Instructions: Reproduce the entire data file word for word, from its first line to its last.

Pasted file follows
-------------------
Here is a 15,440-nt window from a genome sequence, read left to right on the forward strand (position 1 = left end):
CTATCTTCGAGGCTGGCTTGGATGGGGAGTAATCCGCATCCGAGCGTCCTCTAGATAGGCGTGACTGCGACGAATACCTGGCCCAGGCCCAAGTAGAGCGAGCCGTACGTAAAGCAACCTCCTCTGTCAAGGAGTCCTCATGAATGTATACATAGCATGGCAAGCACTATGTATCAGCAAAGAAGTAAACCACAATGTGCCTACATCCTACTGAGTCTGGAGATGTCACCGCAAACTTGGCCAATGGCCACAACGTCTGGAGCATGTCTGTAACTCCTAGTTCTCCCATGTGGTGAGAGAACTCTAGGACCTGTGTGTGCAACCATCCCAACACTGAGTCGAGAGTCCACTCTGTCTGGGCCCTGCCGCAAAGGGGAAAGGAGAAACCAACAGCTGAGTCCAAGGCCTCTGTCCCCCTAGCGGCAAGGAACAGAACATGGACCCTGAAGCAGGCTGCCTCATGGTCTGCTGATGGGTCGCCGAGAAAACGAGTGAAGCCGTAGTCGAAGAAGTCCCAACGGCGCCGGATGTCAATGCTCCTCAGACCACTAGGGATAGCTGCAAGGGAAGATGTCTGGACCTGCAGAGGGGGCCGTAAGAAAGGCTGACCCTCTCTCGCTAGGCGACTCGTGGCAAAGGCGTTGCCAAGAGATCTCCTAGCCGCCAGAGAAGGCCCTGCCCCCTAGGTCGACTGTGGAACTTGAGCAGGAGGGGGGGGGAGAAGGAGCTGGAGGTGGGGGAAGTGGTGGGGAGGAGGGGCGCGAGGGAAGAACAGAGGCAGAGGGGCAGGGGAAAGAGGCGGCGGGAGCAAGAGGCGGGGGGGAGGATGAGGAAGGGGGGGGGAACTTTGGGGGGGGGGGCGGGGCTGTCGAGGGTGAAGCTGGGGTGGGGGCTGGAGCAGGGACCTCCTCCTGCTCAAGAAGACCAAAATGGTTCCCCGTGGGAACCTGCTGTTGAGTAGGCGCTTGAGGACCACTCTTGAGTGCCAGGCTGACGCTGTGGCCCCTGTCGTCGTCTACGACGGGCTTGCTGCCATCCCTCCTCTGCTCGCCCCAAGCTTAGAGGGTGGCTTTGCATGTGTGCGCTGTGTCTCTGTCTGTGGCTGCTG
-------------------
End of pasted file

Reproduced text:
Here is a 15,440-nt window from a genome sequence, read left to right on the forward strand (position 1 = left end):
CTATCTTCGAGGCTGGCTTGGATGGGGAGTAATCCGCATCCGAGCGTCCTCTAGATAGGCGTGACTGCGACGAATACCTGGCCCAGGCCCAAGTAGAGCGAGCCGTACGTAAAGCAACCTCCTCTGTCAAGGAGTCCTCATGAATGTATACATAGCATGGCAAGCACTATGTATCAGCAAAGAAGTAAACCACAATGTGCCTACATCCTACTGAGTCTGGAGATGTCACCGCAAACTTGGCCAATGGCCACAACGTCTGGAGCATGTCTGTAACTCCTAGTTCTCCCATGTGGTGAGAGAACTCTAGGACCTGTGTGTGCAACCATCCCAACACTGAGTCGAGAGTCCACTCTGTCTGGGCCCTGCCGCAAAGGGGAAAGGAGAAACCAACAGCTGAGTCCAAGGCCTCTGTCCCCCTAGCGGCAAGGAACAGAACATGGACCCTGAAGCAGGCTGCCTCATGGTCTGCTGATGGGTCGCCGAGAAAACGAGTGAAGCCGTAGTCGAAGAAGTCCCAACGGCGCCGGATGTCAATGCTCCTCAGACCACTAGGGATAGCTGCAAGGGAAGATGTCTGGACCTGCAGAGGGGGCCGTAAGAAAGGCTGACCCTCTCTCGCTAGGCGACTCGTGGCAAAGGCGTTGCCAAGAGATCTCCTAGCCGCCAGAGAAGGCCCTGCCCCCTAGGTCGACTGTGGAACTTGAGCAGGAGGGGGGGGGAGAAGGAGCTGGAGGTGGGGGAAGTGGTGGGGAGGAGGGGCGCGAGGGAAGAACAGAGGCAGAGGGGCAGGGGAAAGAGGCGGCGGGAGCAAGAGGCGGGGGGGAGGATGAGGAAGGGGGGGGGAACTTTGGGGGGGGGGGCGGGGCTGTCGAGGGTGAAGCTGGGGTGGGGGCTGGAGCAGGGACCTCCTCCTGCTCAAGAAGACCAAAATGGTTCCCCGTGGGAACCTGCTGTTGAGTAGGCGCTTGAGGACCACTCTTGAGTGCCAGGCTGACGCTGTGGCCCCTGTCGTCGTCTACGACGGGCTTGCTGCCATCCCTCCTCTGCTCGCCCCAAGCTTAGAGGGTGGCTTTGCATGTGTGCGCTGTGTCTCTGTCTGTGGCTGCTG